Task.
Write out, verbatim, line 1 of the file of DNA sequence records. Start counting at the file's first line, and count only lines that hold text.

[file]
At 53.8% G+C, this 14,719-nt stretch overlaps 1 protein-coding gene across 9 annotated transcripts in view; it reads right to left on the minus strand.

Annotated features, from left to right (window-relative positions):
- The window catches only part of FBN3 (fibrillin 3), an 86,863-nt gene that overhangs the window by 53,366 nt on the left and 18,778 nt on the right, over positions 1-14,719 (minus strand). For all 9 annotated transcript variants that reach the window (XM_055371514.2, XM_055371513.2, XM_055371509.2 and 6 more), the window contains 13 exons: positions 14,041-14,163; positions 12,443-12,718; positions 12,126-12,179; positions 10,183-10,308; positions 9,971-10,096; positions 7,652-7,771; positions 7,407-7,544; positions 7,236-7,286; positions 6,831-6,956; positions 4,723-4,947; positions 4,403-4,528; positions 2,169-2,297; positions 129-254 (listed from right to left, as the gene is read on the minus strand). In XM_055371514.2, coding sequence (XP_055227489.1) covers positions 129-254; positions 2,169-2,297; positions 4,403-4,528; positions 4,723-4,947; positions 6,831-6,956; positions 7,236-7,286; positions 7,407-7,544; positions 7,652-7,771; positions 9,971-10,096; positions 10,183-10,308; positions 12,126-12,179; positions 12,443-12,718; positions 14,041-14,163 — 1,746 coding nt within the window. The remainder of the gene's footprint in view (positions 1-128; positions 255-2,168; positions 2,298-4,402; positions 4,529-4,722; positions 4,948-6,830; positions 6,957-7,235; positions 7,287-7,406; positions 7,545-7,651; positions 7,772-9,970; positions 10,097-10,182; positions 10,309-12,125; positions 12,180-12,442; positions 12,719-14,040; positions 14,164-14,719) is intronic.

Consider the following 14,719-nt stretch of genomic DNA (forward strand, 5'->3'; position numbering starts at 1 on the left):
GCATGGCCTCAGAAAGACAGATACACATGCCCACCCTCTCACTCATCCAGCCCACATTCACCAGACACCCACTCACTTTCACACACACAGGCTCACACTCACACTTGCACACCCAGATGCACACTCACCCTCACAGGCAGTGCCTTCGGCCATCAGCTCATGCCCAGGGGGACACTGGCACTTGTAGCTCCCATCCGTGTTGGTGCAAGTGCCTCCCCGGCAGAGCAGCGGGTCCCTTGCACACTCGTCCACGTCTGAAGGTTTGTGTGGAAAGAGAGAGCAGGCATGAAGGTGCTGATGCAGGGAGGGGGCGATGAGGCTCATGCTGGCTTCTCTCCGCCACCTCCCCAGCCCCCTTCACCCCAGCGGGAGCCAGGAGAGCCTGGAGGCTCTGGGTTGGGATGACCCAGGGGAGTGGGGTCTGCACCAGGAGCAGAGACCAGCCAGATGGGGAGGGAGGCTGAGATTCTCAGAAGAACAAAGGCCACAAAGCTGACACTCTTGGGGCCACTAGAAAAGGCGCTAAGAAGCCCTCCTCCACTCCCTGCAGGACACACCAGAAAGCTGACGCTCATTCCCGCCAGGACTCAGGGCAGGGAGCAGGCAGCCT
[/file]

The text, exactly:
At 53.8% G+C, this 14,719-nt stretch overlaps 1 protein-coding gene across 9 annotated transcripts in view; it reads right to left on the minus strand.